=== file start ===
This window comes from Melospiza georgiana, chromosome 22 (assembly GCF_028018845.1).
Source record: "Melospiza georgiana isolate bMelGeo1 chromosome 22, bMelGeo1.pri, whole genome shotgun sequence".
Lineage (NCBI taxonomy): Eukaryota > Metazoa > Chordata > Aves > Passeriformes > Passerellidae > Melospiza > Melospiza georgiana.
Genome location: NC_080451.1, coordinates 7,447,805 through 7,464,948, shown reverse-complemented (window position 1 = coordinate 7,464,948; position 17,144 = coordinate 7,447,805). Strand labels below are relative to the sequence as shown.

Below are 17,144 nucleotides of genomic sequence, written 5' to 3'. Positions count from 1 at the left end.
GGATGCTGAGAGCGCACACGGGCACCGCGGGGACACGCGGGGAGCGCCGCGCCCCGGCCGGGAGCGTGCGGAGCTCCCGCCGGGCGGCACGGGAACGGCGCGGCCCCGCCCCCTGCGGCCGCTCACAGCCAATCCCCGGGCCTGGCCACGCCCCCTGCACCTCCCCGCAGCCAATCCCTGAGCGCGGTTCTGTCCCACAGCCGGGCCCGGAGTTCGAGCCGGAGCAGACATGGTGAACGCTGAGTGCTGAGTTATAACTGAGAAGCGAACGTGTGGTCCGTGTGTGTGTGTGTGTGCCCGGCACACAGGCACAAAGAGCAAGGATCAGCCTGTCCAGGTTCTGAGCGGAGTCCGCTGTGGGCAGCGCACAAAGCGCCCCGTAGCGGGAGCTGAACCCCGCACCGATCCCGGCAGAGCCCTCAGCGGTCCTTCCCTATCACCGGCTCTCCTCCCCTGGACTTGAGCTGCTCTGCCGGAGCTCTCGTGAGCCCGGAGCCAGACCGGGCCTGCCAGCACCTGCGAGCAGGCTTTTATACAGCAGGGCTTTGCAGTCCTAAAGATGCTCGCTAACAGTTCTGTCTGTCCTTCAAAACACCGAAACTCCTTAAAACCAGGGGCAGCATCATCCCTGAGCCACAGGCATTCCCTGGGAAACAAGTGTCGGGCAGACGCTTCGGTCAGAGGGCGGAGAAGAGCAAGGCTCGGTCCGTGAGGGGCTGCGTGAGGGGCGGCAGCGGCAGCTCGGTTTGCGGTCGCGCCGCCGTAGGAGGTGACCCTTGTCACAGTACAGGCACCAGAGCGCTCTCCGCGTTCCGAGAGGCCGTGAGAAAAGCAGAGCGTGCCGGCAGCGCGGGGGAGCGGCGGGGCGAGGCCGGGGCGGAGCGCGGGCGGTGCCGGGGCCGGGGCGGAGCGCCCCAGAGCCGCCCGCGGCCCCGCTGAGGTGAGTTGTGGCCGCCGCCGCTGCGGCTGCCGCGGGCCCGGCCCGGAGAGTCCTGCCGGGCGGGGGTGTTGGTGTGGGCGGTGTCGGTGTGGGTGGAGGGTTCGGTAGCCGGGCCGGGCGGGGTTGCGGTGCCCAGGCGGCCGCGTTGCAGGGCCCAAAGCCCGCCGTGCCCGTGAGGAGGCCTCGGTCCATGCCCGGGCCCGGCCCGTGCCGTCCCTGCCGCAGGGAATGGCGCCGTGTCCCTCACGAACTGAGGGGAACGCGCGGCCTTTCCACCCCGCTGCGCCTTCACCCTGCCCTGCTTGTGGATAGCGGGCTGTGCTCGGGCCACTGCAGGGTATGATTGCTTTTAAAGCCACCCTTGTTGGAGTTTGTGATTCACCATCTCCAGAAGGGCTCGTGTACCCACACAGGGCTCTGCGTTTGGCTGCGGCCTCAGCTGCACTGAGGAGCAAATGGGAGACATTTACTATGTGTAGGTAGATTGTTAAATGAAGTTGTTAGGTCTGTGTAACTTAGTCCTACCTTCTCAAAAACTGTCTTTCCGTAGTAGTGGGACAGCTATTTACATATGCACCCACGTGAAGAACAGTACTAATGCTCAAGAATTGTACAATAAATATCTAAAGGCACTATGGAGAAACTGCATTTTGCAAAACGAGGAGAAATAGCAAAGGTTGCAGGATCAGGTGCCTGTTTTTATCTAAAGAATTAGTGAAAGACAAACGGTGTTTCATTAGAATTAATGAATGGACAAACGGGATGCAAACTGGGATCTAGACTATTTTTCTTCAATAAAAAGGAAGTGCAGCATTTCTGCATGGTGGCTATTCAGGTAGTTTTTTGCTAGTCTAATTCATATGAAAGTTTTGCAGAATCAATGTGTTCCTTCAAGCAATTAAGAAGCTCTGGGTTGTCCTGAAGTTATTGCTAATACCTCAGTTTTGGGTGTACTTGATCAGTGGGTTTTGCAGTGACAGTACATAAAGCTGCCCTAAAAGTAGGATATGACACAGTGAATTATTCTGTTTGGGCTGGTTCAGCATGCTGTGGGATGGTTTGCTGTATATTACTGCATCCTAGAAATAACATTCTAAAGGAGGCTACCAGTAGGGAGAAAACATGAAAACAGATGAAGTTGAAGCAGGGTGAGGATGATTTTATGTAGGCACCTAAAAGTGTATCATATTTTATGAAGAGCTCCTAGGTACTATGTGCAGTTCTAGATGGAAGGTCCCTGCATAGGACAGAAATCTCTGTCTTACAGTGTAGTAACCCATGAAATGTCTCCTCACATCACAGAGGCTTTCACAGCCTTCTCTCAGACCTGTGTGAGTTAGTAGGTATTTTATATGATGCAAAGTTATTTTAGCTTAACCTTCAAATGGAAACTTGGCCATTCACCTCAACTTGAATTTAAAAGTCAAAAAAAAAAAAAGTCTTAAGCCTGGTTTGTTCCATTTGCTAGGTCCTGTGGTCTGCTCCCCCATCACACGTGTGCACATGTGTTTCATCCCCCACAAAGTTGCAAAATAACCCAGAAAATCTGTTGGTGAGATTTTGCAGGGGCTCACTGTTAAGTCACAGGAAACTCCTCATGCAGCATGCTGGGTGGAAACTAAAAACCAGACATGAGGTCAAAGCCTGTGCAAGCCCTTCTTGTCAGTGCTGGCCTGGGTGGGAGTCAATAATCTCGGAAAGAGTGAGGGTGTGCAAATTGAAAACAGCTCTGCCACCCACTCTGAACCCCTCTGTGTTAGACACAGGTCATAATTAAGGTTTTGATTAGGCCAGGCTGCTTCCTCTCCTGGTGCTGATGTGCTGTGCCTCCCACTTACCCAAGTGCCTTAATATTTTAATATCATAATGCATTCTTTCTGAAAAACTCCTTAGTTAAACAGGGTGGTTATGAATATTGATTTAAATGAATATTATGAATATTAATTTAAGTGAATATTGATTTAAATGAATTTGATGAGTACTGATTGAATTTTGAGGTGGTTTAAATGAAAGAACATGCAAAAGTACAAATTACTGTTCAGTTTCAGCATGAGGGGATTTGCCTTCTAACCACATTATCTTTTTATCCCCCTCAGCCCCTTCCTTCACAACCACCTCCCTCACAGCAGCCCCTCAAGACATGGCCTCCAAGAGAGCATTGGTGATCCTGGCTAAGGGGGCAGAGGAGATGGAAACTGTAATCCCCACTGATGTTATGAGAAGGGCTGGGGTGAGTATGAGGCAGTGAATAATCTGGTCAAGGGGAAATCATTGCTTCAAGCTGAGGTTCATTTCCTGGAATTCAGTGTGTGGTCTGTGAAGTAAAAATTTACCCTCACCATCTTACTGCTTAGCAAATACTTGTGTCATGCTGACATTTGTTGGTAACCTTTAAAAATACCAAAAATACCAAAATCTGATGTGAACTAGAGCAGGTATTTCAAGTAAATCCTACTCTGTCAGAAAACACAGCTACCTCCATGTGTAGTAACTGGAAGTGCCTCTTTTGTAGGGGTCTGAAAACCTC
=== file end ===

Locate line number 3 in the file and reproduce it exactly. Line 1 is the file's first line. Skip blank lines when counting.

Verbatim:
Lineage (NCBI taxonomy): Eukaryota > Metazoa > Chordata > Aves > Passeriformes > Passerellidae > Melospiza > Melospiza georgiana.